Thanka’s Purse Of Drachmas

Part realistically imagined historical reverie, yet rooted in Kerala’s 20th century diversity, this novel is a skilful construction of myth and memory
Thanka’s Purse Of Drachmas
Thanka’s Purse Of Drachmas
outlookindia.com
2017-05-13T10:44:11+0530
The Saga of Muziris
By Sethu Translated By Prema Jayakumar
Niyogi Books | Pages: 430 | Rs. 495

Simplistically, this work is a middle-aged man’s self-prescri­bed antidote to an overpowering  bout of nostalgia. At 60, Aravindan chooses to take a break in his native Kerala from Mumbai, where he spent his life since completing his education. Already, the sights and sounds of the coastal village off Kochi keep drawing him to the charms of younger times. Added to this, the character is led to the fascinating labyrinths of a culture that had flourished around the place centuries ago, but perished in mysterious circumstances in 1341. As if in tacit juxtaposition of that with a fast-urbanising Malayali society, Aravindan pens a story—around the lost civilisation of Muziris.

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The Saga of Muziris straddles two time zones: the Sangam period, when the port city was a hub of maritime trade with the West (from 1st century AD) and the 20th century to the time till Sethu wrote the 2011 novel, Marupiravi (Reb­irth). Aravindan thus doubles as a narrator (of a part-fantasised age of the Muziris) and a link between the two epo­chs by being part of its bustling present that has a historical continuum despite the 1341 break.

The fictional account of Muziris enriches the novel’s poetic quality. But for the odd anachronism and journalese, this could have made for a much tighter plot.

Amusingly, a couple of characters appear on both sides of the dividing line—Kun­kamma and the avuncular Kichan. They have lived good two millennia, if one takes their dialogues at face value—the duo rec­all their bucolic Muziris-era existence, while grappling with rival corporates based out of a Kochi fast emerging as a metro. How come? This is magic realism, though Aravindan admits the difficulties of an amateurish writer. Kunkamma and Kichan are, more simply, new-age versions of socio-economic struggles that have chased humans irrespective of time.

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That way, ancient-sounding Kun­kamma being an entrepreneur in India is fine. But the name of her business group, Vada­kkoth, reads anachronistic when placed as the family’s name two millennia back (it mentions pineapple, a fruit the Port­ug­uese brought in the 16th century). Maybe, Aravindan is blithely retracing lives of households around his Chenda­mangalam in the belt of Periyar, the river that is bel­ieved to have swallowed the port-city in 1341. After all, Perumal, a Tamil classmate of Aravindan, tells him, “It is up to the poets to fill the gaps we (historians) leave”.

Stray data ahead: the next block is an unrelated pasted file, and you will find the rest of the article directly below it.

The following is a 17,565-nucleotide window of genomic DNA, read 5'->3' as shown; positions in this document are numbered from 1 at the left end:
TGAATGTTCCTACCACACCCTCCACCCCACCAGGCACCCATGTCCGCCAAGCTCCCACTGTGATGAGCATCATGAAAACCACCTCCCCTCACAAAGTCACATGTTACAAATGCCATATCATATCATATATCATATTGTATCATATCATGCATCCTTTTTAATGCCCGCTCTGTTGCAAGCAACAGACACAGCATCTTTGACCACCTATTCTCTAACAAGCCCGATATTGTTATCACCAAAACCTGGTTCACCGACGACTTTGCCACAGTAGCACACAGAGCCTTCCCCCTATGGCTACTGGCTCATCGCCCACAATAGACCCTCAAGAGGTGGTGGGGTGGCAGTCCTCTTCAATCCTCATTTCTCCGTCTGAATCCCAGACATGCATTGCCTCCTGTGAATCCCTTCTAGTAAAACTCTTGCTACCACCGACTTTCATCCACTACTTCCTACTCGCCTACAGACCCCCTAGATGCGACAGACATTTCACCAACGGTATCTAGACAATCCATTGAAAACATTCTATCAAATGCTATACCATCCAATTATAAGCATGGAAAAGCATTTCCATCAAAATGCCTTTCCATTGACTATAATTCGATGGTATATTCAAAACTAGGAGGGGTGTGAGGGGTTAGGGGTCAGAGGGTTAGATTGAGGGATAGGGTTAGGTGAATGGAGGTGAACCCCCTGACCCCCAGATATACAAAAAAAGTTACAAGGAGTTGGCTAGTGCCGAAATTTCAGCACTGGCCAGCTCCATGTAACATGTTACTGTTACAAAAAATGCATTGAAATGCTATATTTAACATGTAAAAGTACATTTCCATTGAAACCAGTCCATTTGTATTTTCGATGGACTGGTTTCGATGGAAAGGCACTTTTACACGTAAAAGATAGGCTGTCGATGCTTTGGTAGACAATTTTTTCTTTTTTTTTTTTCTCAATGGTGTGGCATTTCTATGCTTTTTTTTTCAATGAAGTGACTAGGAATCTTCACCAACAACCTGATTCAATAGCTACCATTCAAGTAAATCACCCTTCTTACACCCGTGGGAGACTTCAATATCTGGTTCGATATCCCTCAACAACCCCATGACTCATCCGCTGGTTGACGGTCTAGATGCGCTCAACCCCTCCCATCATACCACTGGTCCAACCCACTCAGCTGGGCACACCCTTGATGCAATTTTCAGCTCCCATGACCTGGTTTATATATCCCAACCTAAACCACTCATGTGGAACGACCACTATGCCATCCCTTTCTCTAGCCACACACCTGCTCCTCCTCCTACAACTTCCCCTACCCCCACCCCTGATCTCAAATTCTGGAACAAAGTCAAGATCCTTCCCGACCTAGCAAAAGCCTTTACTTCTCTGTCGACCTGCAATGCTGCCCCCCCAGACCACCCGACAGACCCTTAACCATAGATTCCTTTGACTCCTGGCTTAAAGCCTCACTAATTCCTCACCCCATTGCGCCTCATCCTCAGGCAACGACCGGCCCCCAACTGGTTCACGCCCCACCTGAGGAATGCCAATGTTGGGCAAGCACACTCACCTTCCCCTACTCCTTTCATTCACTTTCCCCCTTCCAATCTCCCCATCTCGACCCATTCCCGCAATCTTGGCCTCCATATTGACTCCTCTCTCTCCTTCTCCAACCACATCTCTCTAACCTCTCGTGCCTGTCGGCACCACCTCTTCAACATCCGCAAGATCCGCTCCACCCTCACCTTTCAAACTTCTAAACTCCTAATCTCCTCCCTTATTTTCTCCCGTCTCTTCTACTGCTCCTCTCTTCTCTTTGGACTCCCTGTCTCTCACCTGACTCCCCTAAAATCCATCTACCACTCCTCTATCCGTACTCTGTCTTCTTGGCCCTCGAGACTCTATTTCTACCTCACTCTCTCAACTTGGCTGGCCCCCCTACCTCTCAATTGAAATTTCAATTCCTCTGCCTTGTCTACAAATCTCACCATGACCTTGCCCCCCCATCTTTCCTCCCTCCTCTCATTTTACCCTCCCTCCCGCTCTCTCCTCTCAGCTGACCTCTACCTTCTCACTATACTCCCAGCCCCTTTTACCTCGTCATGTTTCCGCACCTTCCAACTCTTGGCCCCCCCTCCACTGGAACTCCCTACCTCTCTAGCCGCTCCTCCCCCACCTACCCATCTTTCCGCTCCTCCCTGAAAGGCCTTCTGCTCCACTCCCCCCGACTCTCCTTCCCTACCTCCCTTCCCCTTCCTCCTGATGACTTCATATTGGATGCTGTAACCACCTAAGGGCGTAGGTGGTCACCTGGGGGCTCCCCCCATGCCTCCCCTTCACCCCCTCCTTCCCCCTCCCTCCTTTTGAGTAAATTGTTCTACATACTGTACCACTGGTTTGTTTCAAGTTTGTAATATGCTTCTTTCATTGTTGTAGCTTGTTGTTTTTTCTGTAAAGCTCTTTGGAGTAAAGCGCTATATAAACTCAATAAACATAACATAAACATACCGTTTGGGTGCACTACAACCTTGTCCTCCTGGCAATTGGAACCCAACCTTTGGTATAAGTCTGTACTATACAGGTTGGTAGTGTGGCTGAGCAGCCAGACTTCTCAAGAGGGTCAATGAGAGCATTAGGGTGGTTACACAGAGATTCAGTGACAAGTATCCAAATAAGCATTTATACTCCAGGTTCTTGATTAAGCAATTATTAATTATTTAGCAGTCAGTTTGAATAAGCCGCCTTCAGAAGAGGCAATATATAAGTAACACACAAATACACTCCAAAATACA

Aravindan’s resea­rch-based but fictionalised account of Muz­iris begins a bit late (past two-fifths of the 430-page novel), but enriches the novel’s poetic quality. Sethu has an eye for detail; added to that, the Muziris landscape is peopled with far less characters. That ensures sharper focus on their physical and mental lives, thus lending a classical grandeur to the environs. The annual vis­­its of Greek seafarers to the Malabar coast for the hig­hly-valued pepper lead to the prosperity of a segment of the local population—mainly the Vadakkoth family. Its feisty women, Thanka and her daughter Ponnu, end up having a relationship with Adrian, the gentle sailor from the Yavana country at the crossroads of Europe, Asia and Africa.

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Kichan had introduced Adrian to Vada­kkoth. His name is a Dravidian twist to a blue-skinned Hindu god, but Kichan is ‘unnaturally’ fair—for he is the “sprout of some Yavana”. In his 20th-century avatar, Kichan derives comfort in having found a small plot “away from the bustle” of Kochi—the post-Muziris port-city that had come into its own by the 15th century. His boss is Kunkamma, conc­­eptually the daughter of good old Ponnu.

The translator, Prema Jayakumar, isn’t new to her job with a Sethu novel. Ara­vi­ndan’s “those old Maharaja’s days” nau­ghtily refers to the times in a college spent by that name—not the Kochi king’s rule. An occasional skip of the definite article here and a typo there haven’t hindered the flow of English.

One might wish the novel was a bit tighter. The ancient-era plot, the centerpiece, is followed by a few historical epi­sodes that tend to be journalistic rather than literary. The anti-caste Paliyam satyagraha (1947-48) and a liberation struggle to unseat Keral’s Left government a decade later come with a prosaic tone. Ara­­vindan even interviews a Jew who is on a break in Kerala from Israel, to where he had migrated in the 1950s, besides an octogenarian weaver of the famed Chen­damangalam handloom. It’s a region with a rare mix of heritage: the five-century-­old Biblical Chavi­ttunata­kam sits alongside pre-medieval Cha­kya­r­koothu, that narrates Hindu myt­h­ology with humour. Sethu casts his net over them as well.

The canvas becomes a vast ocean. Ara­vindan strings things together at the end by noting that the (2011-commissioned) Vallarpadam container transshipment facility is the modern rebirth of Muziris. It’s an intense, yet indifferent view.

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